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Did China get Sri Lanka to cough up a port?


“CHINA got Sri Lanka to cough up a port,” said the New York Times in a widely quoted article published recently. The article claimed that “every time Sri Lanka’s President Mahinda Rajapaksa turned to his Chinese allies for... More

India and the US, oceans apart


The US has sold nearly $15 billion worth of arms to India over the last 10 years. So the Donald Trump administration’s displeasure at India’s recent decision to buy the S-400 missile system from Russia puts a... More

Exodus of Rohingya from Myanmar to Bangladesh sparks ecological crisis


The Rohingya influx has contributed to air pollution, deforestation, groundwater pollution, and soil erosion in a country that has already struggled to respond to climate change, writes Austin Bodetti. Tags: Rohingya, Myanmar, Muslims, Bangladesh, refugees, humanitarian The international... More

Afghanistan: Peace at hand?


The news that the Americans recently held face-to-face talks with the Taliban suggests that longest war in US history may have reached a turning point, although the road to such a peace is long, rocky and plagued... More

RISING HATE IN INDIA


Alimuddin Ansari, a van driver, knew the risks. Smuggling beef in India, where the slaughter of cows is illegal in some states, is dangerous work, and Ansari eventually attracted the notice of Hindu extremists in Jharkhand. One hot... More

Sri Lanka’s not for sale


Most people in the island nation of Sri Lanka and its Asian neighbors were stunned last week when President Maithripala Sirisena dismissed Prime Minister Ranil Wickremesinghe — and replaced him with Mahinda Rajapaksa, the populist strongman who... More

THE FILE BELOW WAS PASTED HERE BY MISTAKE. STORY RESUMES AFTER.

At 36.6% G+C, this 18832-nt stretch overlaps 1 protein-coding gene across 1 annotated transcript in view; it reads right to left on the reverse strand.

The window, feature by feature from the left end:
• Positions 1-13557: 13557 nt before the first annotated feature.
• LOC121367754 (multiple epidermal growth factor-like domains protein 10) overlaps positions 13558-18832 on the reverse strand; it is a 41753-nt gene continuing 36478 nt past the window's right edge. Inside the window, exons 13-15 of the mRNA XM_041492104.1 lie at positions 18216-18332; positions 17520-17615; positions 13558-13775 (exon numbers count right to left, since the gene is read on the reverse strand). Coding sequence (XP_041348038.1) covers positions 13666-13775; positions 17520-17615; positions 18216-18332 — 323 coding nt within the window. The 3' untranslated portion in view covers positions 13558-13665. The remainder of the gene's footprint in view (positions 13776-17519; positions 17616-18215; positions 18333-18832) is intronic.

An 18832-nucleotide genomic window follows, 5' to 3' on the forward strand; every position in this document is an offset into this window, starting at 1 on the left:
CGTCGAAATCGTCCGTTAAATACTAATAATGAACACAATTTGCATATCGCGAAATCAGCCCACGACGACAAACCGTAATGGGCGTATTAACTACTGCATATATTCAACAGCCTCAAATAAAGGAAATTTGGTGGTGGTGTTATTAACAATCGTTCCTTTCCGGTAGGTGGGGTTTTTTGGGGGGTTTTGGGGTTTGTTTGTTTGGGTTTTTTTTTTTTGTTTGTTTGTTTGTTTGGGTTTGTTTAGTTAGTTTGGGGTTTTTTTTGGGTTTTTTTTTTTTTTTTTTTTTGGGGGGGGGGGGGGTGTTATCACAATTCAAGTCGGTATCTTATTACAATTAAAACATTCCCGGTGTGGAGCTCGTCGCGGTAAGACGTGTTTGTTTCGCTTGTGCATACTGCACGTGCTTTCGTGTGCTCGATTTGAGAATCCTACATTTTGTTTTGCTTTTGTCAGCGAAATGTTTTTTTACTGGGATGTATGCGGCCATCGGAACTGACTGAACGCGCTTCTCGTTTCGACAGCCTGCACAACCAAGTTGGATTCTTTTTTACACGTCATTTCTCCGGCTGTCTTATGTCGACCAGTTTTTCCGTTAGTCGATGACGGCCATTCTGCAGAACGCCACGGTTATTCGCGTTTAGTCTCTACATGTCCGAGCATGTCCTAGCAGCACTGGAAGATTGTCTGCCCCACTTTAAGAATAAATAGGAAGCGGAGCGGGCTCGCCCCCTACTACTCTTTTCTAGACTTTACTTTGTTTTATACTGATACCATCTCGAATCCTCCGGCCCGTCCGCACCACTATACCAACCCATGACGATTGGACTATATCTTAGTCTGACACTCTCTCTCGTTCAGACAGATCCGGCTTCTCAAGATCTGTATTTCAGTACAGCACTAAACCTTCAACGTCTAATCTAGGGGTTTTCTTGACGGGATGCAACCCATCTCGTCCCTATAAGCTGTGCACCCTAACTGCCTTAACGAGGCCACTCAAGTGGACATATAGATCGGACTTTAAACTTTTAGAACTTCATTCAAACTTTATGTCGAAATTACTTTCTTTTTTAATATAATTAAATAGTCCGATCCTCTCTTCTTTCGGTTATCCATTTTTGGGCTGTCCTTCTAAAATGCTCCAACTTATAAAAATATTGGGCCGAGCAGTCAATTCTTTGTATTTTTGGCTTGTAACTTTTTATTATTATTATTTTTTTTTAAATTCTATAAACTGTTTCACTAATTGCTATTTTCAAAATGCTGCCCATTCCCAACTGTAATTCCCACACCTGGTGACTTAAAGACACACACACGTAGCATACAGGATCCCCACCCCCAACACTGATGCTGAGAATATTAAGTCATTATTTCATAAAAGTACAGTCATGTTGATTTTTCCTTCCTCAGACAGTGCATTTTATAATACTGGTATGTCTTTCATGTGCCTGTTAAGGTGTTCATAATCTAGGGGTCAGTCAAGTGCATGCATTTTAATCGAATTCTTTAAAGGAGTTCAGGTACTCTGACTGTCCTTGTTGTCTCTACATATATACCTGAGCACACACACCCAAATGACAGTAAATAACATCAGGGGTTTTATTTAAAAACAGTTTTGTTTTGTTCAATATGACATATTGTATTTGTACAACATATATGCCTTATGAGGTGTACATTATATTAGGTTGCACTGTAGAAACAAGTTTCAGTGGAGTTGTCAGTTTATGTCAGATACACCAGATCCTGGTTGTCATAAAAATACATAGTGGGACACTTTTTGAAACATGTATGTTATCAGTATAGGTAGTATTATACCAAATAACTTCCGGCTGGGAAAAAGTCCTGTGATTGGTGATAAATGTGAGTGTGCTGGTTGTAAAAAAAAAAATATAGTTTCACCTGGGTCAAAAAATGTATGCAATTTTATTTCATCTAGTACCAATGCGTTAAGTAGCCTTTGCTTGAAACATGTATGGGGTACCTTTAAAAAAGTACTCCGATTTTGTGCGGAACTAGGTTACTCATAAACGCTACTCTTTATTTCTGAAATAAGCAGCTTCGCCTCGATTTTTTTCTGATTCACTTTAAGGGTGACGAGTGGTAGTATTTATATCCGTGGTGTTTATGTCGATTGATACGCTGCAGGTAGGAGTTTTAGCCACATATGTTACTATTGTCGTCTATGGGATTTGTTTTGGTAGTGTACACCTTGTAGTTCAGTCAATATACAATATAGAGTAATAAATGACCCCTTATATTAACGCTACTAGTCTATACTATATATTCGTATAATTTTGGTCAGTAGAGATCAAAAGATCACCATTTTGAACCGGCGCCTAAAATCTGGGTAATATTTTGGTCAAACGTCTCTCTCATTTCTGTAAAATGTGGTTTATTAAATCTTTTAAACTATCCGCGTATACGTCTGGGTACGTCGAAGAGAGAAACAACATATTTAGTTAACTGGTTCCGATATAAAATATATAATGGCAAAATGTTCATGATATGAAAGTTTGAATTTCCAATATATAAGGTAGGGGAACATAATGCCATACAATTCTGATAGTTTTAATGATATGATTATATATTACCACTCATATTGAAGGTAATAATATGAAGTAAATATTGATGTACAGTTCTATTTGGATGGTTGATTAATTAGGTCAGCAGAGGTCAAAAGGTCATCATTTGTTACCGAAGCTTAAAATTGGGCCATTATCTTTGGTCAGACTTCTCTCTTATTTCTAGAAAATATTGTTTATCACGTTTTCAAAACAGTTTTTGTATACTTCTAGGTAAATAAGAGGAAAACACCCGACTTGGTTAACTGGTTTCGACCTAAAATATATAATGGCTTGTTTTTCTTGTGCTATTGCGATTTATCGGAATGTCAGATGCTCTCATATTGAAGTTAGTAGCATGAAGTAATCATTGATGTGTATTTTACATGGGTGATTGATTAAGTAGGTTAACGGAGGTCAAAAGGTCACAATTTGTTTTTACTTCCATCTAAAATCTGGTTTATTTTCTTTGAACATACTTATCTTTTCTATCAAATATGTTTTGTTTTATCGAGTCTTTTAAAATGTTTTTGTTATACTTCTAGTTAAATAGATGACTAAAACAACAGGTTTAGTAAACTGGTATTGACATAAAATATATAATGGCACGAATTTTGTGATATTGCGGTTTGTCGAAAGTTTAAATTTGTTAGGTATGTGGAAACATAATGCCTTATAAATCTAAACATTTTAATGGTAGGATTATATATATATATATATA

Fear of Deportation Drives Some Rohingya Refugees from India


India's recent deportation of seven Rohingya men to Myanmar has triggered a panic among the country’s Rohingya Muslim refugee community. Since the seven men were deported in the past three weeks, many Rohingya refugees have gone underground in... More

The NRC process and the spectre of statelessness in India


As the game of citizenship acquires a larger hold over the power dynamic, the growth of statelessness in South Asia also becomes more pronounced. Bharatiya Janata Party (BJP) president Amit Shah has threatened the nation that each... More

Geopolitical factors contributing to Afghan quagmire


Afghanistan’s strategic position between the Eurasian heartland and the Indian Ocean made it the focus of the “Great Game,” the historical competition between the British and Russian empires for geopolitical supremacy. During the Cold War, the Great Game... More

Thawing tensions in the Himalaya


In the last few decades, state-making projects have transformed life in the Himalaya. Infrastructure development intended for troop deployment along disputed borders has, more recently, enabled large-scale transport and extraction projects and a tourist rush in this... More

Prayagraj is now the official name, but Allahabad will live on in...


Allahabad officially became Prayagraj on October 16. That afternoon, jokes started circulating on local social media sites: “Where were you born?” “In Prayagraj.” “Which coach of Prayagraj?” For Prayagraj Express has so far been a popular train... More

In Pakistan, an ambitious effort to plant 10 billion trees takes root


When Mohammed Riasat, a government forest service officer, peers up at the majestic ridges around him, he sees small miracles others might miss: a few dozen pine seedlings that have sprouted in rocky, near-vertical cliffs or a... More

Afghanistan’s mineral wealth catches Trump’s eye


The Ghurian iron mine in Afghanistan’s Herat province is a perfect pilot investment target for a proposed US/Uzbekistan mining venture underwritten by the US Overseas Private Investment Corporation (OPIC), according to Dr Mohammad Humayon Qayoumi, chief adviser... More

Amit Shah’s ‘migrant termites’ speech echoes leaders around the world who orchestrated...


Speaking at rallies in Rajasthan and Delhi this month, Amit Shah called Bangladeshi migrants “termites” that are eating away at India. “Are you bothered because of illegal immigrants in Delhi or not?” the Bharatiya Janata Party president... More

China didn’t cause Pakistan’s financial crisis but it should play a role...


Pakistan faces another balance of payments crisis and may again head to the International Monetary Fund for help. China and its Belt and Road Initiative have been blamed – unfairly – for the crisis, but the real... More